With more than 1 million people watching in St. Peter's Square and on giant screens across Rome, Pope Francis installed two of his predecessors as saints Sunday (April 27). It was the first time the Catholic Church had canonized two popes at once, a move that some observers said was intended to unite rival constituencies within Catholicism -- progressives who admire John XXIII and conservatives who celebrate John Paul II.
The ceremony also illustrated the different definitions of "saint" held by Catholics and evangelicals, Rex Butler, professor of church history and patristics at New Orleans Baptist Theological Seminary, told Baptist Press in written comments. As a resident of Louisiana, where approximately 30 percent of the population is Catholic and Roman Catholicism is the largest Christian denomination, Butler is well acquainted with the differences between evangelicals and Catholics.
For Catholics, "a 'saint' is a holy man or woman of extraordinary virtue who died with more merit than was necessary to enter heaven," Butler said. "Their extra merit then is stored in the Treasury of Merit -- also called the Treasury of the Saints -- and made available to other, lesser Christians" to decrease their punishments in purgatory. "Also, saints in heaven are asked to pray on behalf of Christians on earth and in purgatory," he said.
But for evangelicals, "the title 'saint' is used appropriately for any person who is made holy through salvation by grace through faith," Butler said. "Certainly, this is how Paul understood the term 'saints' in his letters to the churches (1 Corinthians 1:2; Romans 1:7). Evangelicals disagree that Christians should ask for saints' prayers because our only mediator is Christ Jesus (1 Timothy 2:5)."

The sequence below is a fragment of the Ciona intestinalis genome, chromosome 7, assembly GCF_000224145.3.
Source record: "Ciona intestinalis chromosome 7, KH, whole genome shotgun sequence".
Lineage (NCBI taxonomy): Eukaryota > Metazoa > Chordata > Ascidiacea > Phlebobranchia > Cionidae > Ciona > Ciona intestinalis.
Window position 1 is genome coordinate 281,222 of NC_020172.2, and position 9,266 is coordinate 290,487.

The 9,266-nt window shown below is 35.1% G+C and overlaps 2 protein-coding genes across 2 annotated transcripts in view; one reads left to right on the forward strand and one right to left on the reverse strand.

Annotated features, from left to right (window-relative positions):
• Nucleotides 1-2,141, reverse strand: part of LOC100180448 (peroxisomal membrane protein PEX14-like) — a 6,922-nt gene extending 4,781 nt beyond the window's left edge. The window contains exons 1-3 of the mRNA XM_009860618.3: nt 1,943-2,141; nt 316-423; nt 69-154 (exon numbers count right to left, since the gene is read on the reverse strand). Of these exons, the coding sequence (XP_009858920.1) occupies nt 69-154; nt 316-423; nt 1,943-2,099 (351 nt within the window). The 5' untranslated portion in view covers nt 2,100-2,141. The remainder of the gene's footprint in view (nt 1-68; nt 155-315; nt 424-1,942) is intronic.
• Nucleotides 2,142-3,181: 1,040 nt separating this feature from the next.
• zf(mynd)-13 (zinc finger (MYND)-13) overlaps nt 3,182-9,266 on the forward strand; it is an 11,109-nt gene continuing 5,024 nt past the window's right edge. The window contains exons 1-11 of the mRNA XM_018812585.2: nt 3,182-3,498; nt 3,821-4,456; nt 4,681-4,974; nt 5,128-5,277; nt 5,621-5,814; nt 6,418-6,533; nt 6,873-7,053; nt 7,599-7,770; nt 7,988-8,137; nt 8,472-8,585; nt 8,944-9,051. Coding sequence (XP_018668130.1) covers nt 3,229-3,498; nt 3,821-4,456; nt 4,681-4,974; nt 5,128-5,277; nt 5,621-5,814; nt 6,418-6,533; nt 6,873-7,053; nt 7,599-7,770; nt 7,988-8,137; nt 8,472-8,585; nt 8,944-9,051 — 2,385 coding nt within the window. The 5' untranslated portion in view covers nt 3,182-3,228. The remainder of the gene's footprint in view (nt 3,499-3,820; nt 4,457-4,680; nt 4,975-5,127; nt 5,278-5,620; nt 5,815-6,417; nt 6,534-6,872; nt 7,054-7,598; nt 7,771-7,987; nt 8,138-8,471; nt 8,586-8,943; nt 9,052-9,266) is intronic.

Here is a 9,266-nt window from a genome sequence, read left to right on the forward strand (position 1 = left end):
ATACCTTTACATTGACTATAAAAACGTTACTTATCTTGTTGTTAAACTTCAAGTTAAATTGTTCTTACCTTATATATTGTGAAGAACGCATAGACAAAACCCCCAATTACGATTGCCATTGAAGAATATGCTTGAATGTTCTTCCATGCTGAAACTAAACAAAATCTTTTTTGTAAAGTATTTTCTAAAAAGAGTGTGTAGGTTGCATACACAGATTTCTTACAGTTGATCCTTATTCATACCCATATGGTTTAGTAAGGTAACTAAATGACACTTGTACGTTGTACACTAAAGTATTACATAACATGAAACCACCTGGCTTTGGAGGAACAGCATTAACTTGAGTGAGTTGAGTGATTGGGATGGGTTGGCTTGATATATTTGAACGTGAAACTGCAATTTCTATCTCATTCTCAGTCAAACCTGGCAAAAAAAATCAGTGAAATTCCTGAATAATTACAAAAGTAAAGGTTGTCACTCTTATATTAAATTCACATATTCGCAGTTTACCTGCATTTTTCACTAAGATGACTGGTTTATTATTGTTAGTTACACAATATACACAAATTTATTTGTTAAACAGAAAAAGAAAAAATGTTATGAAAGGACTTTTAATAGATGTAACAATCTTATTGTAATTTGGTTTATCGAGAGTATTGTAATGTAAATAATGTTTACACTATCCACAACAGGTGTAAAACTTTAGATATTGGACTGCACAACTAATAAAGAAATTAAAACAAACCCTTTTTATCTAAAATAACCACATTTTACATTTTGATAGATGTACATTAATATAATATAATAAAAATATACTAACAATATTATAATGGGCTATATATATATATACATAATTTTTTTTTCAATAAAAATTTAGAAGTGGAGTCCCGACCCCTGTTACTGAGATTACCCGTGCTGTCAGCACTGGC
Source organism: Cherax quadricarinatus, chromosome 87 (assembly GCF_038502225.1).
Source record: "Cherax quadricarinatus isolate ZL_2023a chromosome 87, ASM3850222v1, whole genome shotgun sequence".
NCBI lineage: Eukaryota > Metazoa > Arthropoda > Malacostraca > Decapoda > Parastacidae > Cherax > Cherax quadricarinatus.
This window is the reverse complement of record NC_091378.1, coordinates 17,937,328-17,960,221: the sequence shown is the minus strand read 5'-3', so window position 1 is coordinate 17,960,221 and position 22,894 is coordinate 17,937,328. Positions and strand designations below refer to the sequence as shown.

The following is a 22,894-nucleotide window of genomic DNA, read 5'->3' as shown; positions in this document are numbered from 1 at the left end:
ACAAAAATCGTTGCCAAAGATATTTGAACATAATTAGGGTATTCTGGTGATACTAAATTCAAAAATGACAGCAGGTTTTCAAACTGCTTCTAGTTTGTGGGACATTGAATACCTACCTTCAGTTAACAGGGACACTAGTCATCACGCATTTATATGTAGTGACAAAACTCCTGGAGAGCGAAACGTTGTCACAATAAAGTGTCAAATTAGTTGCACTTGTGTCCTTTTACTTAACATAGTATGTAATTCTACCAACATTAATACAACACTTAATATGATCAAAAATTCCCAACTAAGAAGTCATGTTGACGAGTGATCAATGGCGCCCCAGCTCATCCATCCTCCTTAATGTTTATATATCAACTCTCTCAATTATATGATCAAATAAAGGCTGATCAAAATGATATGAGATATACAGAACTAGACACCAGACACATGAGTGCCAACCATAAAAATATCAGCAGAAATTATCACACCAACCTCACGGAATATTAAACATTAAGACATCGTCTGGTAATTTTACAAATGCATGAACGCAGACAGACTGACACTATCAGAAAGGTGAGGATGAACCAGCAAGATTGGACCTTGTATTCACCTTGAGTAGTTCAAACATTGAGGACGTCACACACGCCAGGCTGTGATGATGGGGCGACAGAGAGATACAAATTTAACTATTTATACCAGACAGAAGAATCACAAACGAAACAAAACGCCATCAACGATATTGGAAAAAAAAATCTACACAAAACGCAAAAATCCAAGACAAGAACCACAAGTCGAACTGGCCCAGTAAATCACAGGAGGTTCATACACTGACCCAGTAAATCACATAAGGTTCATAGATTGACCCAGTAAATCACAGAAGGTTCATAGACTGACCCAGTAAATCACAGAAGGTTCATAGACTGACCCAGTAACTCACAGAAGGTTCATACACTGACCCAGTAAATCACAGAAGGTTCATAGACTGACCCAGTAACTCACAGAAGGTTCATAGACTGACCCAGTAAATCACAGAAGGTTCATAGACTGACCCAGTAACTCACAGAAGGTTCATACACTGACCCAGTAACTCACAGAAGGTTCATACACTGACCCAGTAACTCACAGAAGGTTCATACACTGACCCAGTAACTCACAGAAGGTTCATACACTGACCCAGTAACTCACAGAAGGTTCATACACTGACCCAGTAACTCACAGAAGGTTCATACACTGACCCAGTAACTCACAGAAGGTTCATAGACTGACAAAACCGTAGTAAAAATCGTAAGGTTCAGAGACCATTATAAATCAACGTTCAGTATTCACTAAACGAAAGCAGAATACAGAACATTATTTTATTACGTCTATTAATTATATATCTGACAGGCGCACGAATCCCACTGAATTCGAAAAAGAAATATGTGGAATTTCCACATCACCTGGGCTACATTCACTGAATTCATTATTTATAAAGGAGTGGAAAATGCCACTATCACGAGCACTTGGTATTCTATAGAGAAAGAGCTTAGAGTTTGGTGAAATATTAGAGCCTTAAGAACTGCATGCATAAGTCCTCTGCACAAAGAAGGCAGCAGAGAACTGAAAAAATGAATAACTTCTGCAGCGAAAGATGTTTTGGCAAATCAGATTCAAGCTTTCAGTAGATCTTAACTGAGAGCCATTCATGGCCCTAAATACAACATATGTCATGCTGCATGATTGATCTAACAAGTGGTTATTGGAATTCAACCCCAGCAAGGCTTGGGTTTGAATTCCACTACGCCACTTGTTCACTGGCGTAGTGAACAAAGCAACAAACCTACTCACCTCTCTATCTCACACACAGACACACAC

For someone to become a saint, the Roman Catholic Church typically must certify that at least two miracles have been performed through their intercession since their death. The process of canonization also involves a lengthy investigation of the saint's life and taking relics -- a vial containing his blood in John Paul II's case and a piece of skin removed from his body for John XXIII. These relics were presented before the altar at Sunday's canonization ceremony.
John XXIII, who was pope from 1958-63, is remembered for convening a council of the Catholic Church known as Vatican Council II. Though he did not live to see the council conclude its work in 1965, John XXIII is credited with spearheading reforms initiated at Vatican II. Among them:
-- The church began conducting mass in the languages of common Catholics rather than exclusively in Latin.
-- The church affirmed that non-Catholics, while not experiencing the fullness of salvation, could be saved through God's grace as they lived according to the dictates of their consciences or obeyed the tenets of their religions.
-- In mass, the altar was brought forward toward the congregation and the priest began facing the people.
-- Laypeople were given bread and wine in communion rather than just bread, as was the practice before Vatican II.